In compliance with the EU Alternative Dispute Directive, the Financial Conduct Authority (FCA) have published new rules on complaints handling for financial services firms and limiting the cost of telephone calls which consumers make to firms for assistance or to complain.
- In brief the new requirements are as follows:
- Extending the ‘next business day’ rule to three business days, to allow firms more time to resolve complaints less formally without the need to send a final response letter.
- Raising consumer awareness by informing consumers of their rights to complain to the Financial Ombudsman Service (FOS) by providing a ‘summary resolution communication’ once the complaint has been resolved.
- Obligation to report all complaints including those dealt with in the three business day rule.
- A new mandatory ‘complaints return’ reporting system, which requires firms to send the FCA data twice a year on a number of complaints they receive.
- Limiting the cost of calls that consumers make to firms.
The new rules affect all financial services firms. All FCA-regulated firms must have complaints-handling processes in place and comply with the FCA rules and guidance on how to respond with complaints promptly and fairly.
The objective of the new rules is to ultimately benefit the consumers who wish to complain to financial services firms by ensuring that complaints are handled more quickly, easily and transparently and it will also allow financial services firms more time to resolve complaints less formally.
The rules for complaints handling come into force on 30 June 2016. The rules on call charges come into force on 26 October 2016.
At present the ‘next business day’ rule permits financial services firms to handle complaints less formally without sending a final response letter or reporting the complaint to the FCA. The main reasons for the extension were to allow the firms more time to operate an effective system dealing with complaints, to enable specialist and third parties involvement (if required), to allow time to send the ‘summary resolution communication’ to consumers and to deal with the additional administration of reporting to the FCA. And in return, this will ensure fewer complaints will be referred to a formal investigation process and this will allow easier and speedier resolution for complaints.
If a complaint is resolved to the complainant’s satisfaction then a firm will not need to send a final response letter but a written ‘summary resolution communication’.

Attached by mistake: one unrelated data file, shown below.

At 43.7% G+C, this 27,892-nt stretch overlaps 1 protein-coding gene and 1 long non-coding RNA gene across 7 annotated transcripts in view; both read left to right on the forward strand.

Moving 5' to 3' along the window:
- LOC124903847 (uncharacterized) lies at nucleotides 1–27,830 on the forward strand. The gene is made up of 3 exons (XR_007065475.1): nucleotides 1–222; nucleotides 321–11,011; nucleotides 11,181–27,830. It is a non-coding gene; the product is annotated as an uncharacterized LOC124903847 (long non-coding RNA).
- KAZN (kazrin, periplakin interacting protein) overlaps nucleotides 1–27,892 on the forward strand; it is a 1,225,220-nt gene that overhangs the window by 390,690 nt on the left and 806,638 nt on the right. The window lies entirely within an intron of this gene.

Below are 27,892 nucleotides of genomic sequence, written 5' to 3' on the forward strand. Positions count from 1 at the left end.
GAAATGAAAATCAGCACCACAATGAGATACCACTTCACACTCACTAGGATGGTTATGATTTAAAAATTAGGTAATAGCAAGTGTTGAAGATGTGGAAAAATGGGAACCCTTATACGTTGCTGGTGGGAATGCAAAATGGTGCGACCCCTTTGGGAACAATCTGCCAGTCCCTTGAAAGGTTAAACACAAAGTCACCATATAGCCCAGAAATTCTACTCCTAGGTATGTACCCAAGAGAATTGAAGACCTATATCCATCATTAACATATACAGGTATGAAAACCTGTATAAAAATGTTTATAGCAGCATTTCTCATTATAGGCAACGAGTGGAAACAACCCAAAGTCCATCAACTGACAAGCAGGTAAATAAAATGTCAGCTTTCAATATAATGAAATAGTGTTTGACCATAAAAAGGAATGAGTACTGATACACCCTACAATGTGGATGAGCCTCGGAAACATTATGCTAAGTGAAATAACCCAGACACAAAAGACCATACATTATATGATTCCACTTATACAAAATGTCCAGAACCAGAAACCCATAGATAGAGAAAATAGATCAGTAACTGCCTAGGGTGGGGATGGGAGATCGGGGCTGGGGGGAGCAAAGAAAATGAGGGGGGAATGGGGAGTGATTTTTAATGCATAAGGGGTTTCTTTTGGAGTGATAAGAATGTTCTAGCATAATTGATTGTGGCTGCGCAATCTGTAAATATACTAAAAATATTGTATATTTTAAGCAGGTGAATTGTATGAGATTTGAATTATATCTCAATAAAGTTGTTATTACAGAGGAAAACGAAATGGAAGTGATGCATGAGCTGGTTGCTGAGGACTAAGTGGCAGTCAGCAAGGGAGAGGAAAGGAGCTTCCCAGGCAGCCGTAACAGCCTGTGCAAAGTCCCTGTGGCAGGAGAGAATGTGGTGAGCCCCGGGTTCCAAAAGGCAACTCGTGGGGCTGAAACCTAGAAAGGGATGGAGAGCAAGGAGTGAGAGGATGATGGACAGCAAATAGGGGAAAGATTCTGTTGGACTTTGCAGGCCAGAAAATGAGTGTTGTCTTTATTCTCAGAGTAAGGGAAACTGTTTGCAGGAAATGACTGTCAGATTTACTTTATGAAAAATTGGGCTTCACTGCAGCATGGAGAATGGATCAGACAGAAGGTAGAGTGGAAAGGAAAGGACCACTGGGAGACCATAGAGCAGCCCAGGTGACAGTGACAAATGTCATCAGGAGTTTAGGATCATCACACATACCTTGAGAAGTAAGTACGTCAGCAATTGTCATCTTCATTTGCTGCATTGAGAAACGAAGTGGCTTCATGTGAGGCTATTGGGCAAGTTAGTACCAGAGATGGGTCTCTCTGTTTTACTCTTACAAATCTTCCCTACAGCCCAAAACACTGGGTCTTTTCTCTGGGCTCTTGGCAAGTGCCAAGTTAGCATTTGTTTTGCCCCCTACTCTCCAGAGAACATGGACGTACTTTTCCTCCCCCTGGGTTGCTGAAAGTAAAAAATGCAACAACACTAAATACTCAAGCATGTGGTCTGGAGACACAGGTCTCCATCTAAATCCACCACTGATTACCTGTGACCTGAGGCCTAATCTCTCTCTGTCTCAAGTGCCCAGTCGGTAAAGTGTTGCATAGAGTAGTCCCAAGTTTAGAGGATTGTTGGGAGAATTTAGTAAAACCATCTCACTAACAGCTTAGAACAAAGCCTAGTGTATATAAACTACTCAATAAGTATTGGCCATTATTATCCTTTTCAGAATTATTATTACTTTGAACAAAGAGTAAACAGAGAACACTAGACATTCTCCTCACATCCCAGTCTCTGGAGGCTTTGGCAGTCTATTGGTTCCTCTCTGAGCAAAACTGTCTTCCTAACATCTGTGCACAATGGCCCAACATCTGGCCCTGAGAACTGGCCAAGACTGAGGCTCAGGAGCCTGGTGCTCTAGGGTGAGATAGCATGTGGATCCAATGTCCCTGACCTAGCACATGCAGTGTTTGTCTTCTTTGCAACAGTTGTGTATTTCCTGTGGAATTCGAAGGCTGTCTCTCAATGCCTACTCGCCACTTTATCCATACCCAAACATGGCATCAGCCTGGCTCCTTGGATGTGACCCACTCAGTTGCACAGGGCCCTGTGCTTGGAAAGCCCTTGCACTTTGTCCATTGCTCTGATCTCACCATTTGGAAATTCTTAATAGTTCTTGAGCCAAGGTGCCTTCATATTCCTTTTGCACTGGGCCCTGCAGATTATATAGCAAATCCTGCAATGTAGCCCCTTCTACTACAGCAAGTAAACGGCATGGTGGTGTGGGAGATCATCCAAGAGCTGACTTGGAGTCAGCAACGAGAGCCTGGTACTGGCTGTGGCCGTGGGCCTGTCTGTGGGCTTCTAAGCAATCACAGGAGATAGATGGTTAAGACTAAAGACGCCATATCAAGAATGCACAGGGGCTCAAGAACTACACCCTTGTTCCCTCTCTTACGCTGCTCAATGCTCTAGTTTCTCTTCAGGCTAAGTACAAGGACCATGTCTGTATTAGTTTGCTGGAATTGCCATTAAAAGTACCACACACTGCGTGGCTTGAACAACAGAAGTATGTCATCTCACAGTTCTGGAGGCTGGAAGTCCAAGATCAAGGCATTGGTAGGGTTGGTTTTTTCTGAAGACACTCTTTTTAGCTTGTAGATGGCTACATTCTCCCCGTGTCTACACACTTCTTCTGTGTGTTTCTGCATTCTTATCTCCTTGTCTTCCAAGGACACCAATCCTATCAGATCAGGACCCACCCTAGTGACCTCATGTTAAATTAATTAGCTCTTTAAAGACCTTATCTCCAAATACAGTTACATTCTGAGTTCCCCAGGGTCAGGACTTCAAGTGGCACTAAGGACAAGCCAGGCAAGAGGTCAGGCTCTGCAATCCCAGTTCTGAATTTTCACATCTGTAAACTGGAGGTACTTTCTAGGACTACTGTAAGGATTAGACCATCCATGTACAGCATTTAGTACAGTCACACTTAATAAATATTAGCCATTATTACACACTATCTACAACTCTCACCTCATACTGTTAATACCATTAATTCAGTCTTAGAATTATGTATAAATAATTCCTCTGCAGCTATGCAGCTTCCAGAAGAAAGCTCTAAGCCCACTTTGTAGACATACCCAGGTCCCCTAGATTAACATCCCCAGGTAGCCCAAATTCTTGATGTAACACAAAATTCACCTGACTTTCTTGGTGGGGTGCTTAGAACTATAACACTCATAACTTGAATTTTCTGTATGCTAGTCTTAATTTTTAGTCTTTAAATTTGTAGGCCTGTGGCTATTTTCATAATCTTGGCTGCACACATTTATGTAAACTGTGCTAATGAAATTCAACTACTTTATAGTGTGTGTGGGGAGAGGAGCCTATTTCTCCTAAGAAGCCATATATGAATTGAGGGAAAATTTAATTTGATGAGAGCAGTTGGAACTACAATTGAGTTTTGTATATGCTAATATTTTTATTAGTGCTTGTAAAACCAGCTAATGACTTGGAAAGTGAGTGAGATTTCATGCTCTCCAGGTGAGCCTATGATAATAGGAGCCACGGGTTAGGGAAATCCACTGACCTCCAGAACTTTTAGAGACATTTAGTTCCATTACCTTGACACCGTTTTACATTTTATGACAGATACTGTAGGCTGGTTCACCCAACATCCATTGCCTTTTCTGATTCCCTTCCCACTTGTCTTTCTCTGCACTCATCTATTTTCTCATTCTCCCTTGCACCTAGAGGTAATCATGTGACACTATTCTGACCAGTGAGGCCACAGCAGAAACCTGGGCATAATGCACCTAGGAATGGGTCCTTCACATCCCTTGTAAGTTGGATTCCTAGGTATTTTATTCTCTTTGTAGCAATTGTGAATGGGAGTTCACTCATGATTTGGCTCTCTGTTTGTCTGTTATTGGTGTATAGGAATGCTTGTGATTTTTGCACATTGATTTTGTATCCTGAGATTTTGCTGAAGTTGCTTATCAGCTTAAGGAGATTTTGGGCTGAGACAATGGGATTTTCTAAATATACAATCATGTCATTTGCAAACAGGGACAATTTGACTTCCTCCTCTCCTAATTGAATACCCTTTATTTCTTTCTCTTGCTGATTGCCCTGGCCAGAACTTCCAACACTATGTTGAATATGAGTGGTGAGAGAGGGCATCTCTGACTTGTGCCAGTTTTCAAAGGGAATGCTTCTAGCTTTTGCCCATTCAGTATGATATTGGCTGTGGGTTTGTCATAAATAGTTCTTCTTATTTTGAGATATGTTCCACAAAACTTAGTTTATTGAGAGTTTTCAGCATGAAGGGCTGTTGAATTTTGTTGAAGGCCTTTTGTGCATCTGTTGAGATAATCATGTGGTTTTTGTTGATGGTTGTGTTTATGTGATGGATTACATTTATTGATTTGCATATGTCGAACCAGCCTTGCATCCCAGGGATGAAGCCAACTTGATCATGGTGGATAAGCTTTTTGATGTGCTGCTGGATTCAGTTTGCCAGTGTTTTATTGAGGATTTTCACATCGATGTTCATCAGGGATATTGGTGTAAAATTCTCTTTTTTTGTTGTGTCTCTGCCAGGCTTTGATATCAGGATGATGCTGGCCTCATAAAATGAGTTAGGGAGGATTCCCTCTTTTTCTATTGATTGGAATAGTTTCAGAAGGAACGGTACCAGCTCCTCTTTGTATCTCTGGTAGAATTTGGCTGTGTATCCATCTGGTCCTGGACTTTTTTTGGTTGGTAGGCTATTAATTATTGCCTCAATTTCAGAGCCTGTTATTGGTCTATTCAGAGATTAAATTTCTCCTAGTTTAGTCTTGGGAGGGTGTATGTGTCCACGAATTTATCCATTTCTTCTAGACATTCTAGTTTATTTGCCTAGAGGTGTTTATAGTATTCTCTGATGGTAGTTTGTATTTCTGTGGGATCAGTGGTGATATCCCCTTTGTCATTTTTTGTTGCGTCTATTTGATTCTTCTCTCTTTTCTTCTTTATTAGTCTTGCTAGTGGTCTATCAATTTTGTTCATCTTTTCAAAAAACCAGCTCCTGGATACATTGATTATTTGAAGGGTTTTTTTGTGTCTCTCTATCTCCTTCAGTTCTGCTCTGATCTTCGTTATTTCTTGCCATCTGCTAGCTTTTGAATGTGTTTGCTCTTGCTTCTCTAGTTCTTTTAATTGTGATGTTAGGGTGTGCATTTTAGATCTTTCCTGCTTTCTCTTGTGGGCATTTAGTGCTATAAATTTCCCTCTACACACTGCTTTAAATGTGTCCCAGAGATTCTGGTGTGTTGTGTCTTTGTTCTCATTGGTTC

Raising Consumer Awareness
The ‘summary resolution communication’ is a written acknowledgment that firms must send to the complainants where their complaint has been resolved by the close of the third business day after receiving the complaint. The ‘summary resolution communication’ is a simple template message which acknowledges the fact the complainant has made a complaint and informed the complainant that the firm considers the complaint to be resolved and if the complainant decides that he is still dissatisfied he may refer the complaint to the FOS. The purpose of the ‘summary resolution communication’ is to be a template response not a final response letter. The basic content of the ‘summary resolution communication’ is prescribed by FCA rules.
Complaints data reporting
Currently financial services firms do not need to report the number of complaints which they receive and resolve under the ‘next business day’ rule to the FCA. The new rules will require all financial services firms to send data on all complaints they handle and they will publish this information. Whilst the FCA appreciates there may be additional administrative practices (such as adjusting a firm’s IT and reporting systems, training staff etc.) and costs to comply with the new rules, the FCA believe that the majority of these costs should reflect changes which are necessary to meet the requirements of the existing rules. For those financial services firms that report complaints less than 500 complaints the FCA has introduced a shortened complaints form.
From 26 October 2015 the FCA has stated that financial services firms must only provide telephone numbers which costs consumers no more than the ‘basic rate’ when calling about a contract that is already entered into and/or to complain. This will make it cheaper for consumers when they need to speak to a firm and prevent consumers from being discouraged to call due to the cost of the call.